Best tool for the job......

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Forum topic by XquietflyX posted 11-09-2015 09:53 PM 640 views 0 times favorited 10 replies Add to Favorites Watch
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287 posts in 384 days

11-09-2015 09:53 PM

So i’m in need of some advice.
I need to take pieces of ripped 2×10 and cut 17 degree wedges out of them the tall way.

My question is:
What is the best tool to do this with. i’ve been freehanding it with a band-saw, which isn’t hard, but doesn’t feel particularly safe. I don’t think i can secure it to the chop saw in a way thats safer than the band saw.
and the table saw has a middle section of the guard that doesn’t come out, but even if it did, it doesn’t seem safer than the already unsafe bandsaw.
i’ve posted an awefull picture trying to describe it. i’‘ll post a better one once i get home and have the actual wood to use for it.


-- You can tell a lot about your wife by her hands, for example if they are around your throat she's prolly pissed off at you...

10 replies so far

View bondogaposis's profile (online now)


3972 posts in 1775 days

#1 posted 11-09-2015 10:29 PM

Bandsaw or handsaw are the only ways I’d tackle that cut.

-- Bondo Gaposis

View AandCstyle's profile


2541 posts in 1681 days

#2 posted 11-09-2015 10:50 PM

I agree that the band saw would be my tool of choice. Are you tilting the table and setting a fence? That would seem pretty safe to me. FWIW

-- Art

View intheshop's profile


58 posts in 2262 days

#3 posted 11-09-2015 10:54 PM

I agree. Set the fence, use some push blocks. and take it easy as the blade exits the work piece. The blade should slowly exit, not jump out.

-- Fast is fine, but accurate is final. The real trick is learning to take your time when you're in a hurry. - Wyatt Earp

View joey502's profile


483 posts in 942 days

#4 posted 11-09-2015 11:11 PM

The bandsaw would be my choice as well.

Can you make the cuts in longer pieces of stock and the crosscut to size later? This would give you more space for push pads/ sticks, makING it a little easier to control.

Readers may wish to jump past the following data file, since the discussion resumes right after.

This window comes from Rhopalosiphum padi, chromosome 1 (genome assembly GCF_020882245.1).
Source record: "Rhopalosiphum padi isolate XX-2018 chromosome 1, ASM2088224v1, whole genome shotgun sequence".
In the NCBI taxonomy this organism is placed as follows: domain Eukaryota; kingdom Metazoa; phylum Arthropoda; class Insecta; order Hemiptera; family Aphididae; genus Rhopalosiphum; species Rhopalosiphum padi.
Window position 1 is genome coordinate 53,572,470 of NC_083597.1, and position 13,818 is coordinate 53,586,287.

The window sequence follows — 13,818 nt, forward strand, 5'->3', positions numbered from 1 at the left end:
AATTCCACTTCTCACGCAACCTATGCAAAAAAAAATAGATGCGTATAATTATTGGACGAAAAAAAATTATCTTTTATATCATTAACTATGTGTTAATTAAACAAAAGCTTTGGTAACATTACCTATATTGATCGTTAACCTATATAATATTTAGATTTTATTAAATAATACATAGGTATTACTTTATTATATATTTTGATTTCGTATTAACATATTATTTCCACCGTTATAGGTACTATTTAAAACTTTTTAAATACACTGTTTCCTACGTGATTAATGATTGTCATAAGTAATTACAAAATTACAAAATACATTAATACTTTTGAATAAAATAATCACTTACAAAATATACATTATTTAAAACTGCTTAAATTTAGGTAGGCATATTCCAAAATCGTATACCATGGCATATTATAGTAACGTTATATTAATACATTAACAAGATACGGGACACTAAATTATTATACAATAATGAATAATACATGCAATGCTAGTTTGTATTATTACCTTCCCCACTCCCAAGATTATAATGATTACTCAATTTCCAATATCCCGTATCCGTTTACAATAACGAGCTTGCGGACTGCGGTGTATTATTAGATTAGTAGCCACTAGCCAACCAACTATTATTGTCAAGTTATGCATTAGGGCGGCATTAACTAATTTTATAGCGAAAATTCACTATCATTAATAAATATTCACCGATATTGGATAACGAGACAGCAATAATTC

View Texcaster's profile


1103 posts in 1098 days

#5 posted 11-09-2015 11:18 PM

I would make the cut on the table saw BEFORE cutting into 6in lengths. Cut from both sides and leave 3mm uncut in the center so the job stays together. A 30in length will contain 5 pieces add 3in to allow for a ragged exit.

The top photo shows the cut after separating the last 3mm by hand, the job is 210m wide.

A few more pics into the blog shows an experimental table using joined wedges.

-- Mama calls me Texcaster but my real name is Mr. Earl.

View Ghidrah's profile


667 posts in 646 days

#6 posted 11-10-2015 04:12 AM

Band saw and make a jig to orient the cut using the fence as a guide

-- I meant to do that!

View XquietflyX's profile


287 posts in 384 days

#7 posted 11-10-2015 02:41 PM

Im going to try and figure out how to make a jig for it, but until then i guess continue cutting by hand on the bandsaw.

Band saw and make a jig to orient the cut using the fence as a guide

- Ghidrah

-- You can tell a lot about your wife by her hands, for example if they are around your throat she's prolly pissed off at you...

View Bill White's profile

Bill White

4408 posts in 3384 days

#8 posted 11-10-2015 02:59 PM

Be sure to use a rip blade on the bandsaw. 3 tpi. Won’t make ya have to force the cut.


View HokieKen's profile


1543 posts in 562 days

#9 posted 11-10-2015 03:32 PM

For me, it would depend on how many I had to cut. If it were a lot, I think I’d use my table saw sled with the blade tilted and put a sacrificial board on top for hold downs to clamp onto. Like Texcaster said, I’d rip the angle before cross cutting to length.

-- Kenny, SW VA, Go Hokies!!!

View bearkatwood's profile


1175 posts in 436 days

#10 posted 11-10-2015 03:44 PM

Rough it out by running it through the bandsaw at he right angle and then finish off by a pass on the jointer if it needs to be smooth.

-- Brian Noel

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